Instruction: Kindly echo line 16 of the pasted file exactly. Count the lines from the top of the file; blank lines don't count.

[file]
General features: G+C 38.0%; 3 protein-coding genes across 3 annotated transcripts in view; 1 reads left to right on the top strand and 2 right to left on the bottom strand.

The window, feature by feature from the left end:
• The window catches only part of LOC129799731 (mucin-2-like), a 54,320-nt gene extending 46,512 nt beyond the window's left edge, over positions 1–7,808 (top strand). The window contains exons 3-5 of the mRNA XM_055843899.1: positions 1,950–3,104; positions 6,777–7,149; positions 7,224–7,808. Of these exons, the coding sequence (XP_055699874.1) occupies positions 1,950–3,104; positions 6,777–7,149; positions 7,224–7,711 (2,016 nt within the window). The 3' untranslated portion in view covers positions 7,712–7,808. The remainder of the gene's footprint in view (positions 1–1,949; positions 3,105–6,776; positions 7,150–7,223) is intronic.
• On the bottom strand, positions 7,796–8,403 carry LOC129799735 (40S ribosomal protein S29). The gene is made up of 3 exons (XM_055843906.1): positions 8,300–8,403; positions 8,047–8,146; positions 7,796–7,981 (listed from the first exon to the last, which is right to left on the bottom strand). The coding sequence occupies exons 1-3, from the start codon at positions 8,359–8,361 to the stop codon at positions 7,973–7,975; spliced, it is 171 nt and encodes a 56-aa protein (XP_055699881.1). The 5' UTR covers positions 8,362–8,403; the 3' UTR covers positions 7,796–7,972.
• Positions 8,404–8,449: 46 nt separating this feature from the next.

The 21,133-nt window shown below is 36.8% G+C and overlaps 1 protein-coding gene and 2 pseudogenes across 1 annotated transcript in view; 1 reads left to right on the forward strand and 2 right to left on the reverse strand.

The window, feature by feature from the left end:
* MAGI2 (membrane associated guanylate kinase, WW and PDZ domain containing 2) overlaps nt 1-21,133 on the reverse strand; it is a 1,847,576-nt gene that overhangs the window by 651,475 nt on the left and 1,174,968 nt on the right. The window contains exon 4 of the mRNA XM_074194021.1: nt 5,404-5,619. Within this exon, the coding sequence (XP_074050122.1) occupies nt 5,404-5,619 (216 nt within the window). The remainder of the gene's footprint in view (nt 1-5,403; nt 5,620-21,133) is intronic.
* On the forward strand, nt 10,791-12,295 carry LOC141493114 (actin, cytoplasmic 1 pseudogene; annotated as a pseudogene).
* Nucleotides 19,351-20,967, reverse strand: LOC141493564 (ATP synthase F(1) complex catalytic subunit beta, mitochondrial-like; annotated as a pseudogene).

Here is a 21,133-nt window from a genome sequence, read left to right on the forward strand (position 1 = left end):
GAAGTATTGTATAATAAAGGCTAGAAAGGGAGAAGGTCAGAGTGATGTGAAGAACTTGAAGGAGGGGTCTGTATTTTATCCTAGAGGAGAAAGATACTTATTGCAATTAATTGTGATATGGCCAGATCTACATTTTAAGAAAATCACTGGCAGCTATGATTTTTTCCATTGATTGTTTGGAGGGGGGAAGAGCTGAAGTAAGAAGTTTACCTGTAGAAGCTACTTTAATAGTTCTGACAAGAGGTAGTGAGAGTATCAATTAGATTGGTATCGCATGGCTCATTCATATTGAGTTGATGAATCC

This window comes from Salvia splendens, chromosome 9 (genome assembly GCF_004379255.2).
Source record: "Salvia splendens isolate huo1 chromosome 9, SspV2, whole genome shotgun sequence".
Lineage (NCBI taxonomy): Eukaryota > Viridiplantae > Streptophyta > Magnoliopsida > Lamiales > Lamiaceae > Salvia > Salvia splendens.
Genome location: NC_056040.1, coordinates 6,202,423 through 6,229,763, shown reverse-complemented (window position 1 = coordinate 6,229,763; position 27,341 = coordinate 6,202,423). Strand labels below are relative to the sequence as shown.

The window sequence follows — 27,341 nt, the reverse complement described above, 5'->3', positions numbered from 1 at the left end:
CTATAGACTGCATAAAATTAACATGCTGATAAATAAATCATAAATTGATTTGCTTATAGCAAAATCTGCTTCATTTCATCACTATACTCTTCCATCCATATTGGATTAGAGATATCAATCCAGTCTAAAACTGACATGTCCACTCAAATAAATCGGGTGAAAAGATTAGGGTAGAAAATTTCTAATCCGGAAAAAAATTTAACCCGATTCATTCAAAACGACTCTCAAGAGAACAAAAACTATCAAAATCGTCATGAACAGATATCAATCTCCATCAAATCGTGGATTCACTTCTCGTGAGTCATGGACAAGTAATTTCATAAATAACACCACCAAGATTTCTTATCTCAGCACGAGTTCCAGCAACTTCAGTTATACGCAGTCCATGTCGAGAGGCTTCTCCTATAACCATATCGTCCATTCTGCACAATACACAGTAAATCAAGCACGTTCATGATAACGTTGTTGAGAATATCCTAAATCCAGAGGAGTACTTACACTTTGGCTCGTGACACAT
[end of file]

Genome location: NC_056040.1, coordinates 6,202,423 through 6,229,763, shown reverse-complemented (window position 1 = coordinate 6,229,763; position 27,341 = coordinate 6,202,423). Strand labels below are relative to the sequence as shown.